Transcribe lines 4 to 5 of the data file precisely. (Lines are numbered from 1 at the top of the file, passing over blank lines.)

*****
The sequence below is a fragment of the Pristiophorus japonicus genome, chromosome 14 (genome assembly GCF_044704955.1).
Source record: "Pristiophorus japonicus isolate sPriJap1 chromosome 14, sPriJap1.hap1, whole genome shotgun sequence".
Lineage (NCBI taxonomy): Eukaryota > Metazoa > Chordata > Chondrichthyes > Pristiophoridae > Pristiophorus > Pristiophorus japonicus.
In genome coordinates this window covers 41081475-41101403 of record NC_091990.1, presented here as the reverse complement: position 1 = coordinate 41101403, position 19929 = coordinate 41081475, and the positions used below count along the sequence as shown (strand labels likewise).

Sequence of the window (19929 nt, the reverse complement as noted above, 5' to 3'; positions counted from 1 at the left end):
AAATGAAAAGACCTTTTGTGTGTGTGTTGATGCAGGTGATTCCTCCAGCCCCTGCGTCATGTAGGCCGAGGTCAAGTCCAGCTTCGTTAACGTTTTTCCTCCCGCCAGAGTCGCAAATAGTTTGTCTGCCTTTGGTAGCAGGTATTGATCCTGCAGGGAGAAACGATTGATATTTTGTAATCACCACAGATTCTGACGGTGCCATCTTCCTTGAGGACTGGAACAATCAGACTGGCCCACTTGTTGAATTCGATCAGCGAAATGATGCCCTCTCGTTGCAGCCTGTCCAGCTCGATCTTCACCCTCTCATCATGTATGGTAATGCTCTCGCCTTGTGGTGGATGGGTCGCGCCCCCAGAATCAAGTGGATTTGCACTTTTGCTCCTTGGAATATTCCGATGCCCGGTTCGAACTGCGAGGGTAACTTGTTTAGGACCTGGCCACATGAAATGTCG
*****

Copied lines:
In genome coordinates this window covers 41081475-41101403 of record NC_091990.1, presented here as the reverse complement: position 1 = coordinate 41101403, position 19929 = coordinate 41081475, and the positions used below count along the sequence as shown (strand labels likewise).

Sequence of the window (19929 nt, the reverse complement as noted above, 5' to 3'; positions counted from 1 at the left end):